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Consumers' Perceptions and Misperceptions of Energy Costs
Hunt Allcott
American Economic Review. May 2011, Vol. 101, No. 3: Pages 98-104

Consumers' Perceptions and Misperceptions of Energy Costs

Hunt Allcott1

1Department of Economics, MIT, 50 Memorial Drive, Cambridge, MA 02142, and New York University.

Abstract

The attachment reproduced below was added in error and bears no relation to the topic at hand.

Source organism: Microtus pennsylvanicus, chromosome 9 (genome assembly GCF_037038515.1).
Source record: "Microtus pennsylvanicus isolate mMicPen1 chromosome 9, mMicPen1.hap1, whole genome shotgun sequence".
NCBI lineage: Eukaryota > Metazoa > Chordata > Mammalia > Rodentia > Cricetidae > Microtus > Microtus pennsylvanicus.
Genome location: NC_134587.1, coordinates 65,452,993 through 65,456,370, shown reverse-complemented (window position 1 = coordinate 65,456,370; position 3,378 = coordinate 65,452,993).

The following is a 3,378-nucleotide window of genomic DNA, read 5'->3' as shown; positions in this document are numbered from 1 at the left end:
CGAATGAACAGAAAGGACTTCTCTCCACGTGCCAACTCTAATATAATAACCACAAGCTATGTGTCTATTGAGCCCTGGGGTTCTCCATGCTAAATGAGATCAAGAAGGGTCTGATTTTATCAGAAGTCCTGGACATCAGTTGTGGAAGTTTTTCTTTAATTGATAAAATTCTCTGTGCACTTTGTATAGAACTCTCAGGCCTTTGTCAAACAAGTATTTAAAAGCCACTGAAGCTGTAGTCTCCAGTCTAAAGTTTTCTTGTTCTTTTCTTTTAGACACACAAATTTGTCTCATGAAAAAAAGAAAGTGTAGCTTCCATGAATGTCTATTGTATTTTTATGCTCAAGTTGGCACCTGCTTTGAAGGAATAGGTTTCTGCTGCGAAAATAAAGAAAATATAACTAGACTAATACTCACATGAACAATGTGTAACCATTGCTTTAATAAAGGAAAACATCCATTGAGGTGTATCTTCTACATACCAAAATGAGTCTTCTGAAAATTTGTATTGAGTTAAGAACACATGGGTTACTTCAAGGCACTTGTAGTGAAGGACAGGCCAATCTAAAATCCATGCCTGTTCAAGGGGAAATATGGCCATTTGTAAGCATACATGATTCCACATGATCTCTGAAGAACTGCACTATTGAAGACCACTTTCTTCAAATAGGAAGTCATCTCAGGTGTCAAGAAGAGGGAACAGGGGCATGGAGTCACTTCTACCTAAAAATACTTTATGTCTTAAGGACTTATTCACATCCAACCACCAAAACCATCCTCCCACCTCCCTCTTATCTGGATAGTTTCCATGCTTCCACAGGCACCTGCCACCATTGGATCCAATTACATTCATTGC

This paper presents three initial stylized facts from the Vehicle Ownership and Alternatives Survey (VOAS), a nationally representative survey that elicits consumers' beliefs about gasoline prices and the relative energy costs of autos with different fuel economy ratings. First, American consumers devote little attention to fuel costs when purchasing autos. Second, consistent with a cognitive bias called “MPG Illusion,” consumers underestimate the fuel cost differences between low-MPG vehicles and overestimate the differences between high-MPG vehicles. Third, Americans' mean and median expected future gas prices were above current prices and predictions of the futures market at the time of the survey. Although it is often argued that misperceived energy costs justify policies to encourage the sale of energy efficient durable goods, these results show that misperceptions and expectations that differ from market information could either increase or decrease energy efficiency.